Thursday, February 17, 2011

Our national purpose is still taking shape

Matthew Bailey-Dick,

On a parallel track, Canada toyed with the identity of a peacekeeping nation. On multiple occasions since the 1950s, our soldiers acted as the leaders of UnitedNations peacekeeping missions. As Canadian diplomats promoted human rights, international law, and cultural exchange, “Canadian peacekeeping” went swiftly from mythology to reality.

By the 1990s, with only a few exceptions, our international reputation was defined by brokering and safeguarding peace within an increasingly complicated world order. Our golden era had arrived and so we stitched Canadian flags onto our backpacks with pride.

Things have changed in the last 10 years. Canada’s military deployment in Afghanistan immediately pulled us away from our peacekeeping vocation. Then, anyone who critiqued the Afghanistan war — or who refused to support the assertion that Canadian soldiers were risking their lives for our freedom — was labeled unpatriotic.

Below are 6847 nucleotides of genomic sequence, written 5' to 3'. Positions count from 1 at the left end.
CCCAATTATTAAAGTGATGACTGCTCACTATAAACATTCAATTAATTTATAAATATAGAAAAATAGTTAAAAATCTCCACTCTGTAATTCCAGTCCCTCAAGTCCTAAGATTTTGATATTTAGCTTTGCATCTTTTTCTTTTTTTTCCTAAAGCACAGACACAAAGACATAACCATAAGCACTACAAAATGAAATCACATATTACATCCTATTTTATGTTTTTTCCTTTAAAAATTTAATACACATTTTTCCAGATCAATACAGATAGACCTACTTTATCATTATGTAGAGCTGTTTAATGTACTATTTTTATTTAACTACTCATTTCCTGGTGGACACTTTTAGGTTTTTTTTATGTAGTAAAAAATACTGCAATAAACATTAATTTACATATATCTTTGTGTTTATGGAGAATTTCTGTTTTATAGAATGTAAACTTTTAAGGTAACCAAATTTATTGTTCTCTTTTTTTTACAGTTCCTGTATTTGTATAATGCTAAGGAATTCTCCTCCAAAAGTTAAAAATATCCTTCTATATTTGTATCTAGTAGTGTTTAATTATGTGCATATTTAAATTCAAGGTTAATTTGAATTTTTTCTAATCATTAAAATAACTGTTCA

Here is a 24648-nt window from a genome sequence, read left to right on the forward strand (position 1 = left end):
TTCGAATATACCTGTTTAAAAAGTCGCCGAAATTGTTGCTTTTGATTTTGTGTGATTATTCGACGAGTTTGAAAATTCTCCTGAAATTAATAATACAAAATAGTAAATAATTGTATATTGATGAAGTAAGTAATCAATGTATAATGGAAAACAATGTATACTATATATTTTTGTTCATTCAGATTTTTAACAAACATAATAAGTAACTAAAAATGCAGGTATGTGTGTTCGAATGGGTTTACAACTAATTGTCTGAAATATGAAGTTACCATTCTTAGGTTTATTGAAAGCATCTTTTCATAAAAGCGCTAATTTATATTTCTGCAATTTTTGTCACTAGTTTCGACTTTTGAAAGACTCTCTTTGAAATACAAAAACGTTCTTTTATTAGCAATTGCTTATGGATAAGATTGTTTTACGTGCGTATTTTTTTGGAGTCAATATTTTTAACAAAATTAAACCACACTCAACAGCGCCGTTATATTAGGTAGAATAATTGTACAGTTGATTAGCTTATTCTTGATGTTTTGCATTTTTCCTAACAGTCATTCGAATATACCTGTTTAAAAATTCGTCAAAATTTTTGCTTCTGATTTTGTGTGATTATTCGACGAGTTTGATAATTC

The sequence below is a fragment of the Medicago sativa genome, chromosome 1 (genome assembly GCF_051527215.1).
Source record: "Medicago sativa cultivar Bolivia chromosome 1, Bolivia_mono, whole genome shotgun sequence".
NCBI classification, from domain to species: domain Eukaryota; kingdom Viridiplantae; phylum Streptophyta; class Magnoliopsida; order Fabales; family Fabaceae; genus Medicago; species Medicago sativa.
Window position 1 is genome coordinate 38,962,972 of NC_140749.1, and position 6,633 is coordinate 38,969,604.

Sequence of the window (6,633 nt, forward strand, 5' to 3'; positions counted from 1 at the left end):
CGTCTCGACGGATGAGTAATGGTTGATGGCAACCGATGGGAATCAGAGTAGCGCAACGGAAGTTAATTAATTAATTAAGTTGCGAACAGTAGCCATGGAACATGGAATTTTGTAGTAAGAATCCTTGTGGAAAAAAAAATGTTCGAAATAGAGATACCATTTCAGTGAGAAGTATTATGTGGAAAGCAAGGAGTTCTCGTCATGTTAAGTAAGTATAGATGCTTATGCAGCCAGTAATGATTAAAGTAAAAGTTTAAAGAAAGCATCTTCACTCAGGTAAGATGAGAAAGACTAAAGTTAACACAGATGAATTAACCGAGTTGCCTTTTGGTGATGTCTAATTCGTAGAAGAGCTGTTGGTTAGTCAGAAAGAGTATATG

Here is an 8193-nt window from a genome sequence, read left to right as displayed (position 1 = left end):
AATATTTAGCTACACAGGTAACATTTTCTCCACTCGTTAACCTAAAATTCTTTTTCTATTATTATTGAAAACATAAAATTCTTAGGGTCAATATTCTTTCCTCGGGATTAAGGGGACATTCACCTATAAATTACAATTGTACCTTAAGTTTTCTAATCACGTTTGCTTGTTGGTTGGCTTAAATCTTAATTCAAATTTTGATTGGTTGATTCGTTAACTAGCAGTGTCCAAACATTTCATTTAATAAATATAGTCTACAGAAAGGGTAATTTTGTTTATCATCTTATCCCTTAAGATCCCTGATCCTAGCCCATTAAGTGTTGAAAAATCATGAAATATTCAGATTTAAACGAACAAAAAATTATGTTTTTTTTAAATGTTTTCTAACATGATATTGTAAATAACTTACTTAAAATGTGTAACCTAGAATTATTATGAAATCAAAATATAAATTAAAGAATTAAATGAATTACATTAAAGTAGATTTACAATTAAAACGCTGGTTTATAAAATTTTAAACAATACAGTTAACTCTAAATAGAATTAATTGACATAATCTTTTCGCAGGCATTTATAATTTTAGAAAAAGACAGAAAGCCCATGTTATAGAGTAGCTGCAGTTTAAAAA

Today, although we cannot foresee any military victory in Afghanistan nor any significant threat to our borders, we are spending billions of dollars on state-of-the-art F35 fighter jets, while at the same time reducing expenditures on diplomatic and development efforts. Seemingly uninterested in nonviolent approaches to international conflict, we flirt heavily with a perilous combination of the “fearful mind” and the “military contracting mind.”

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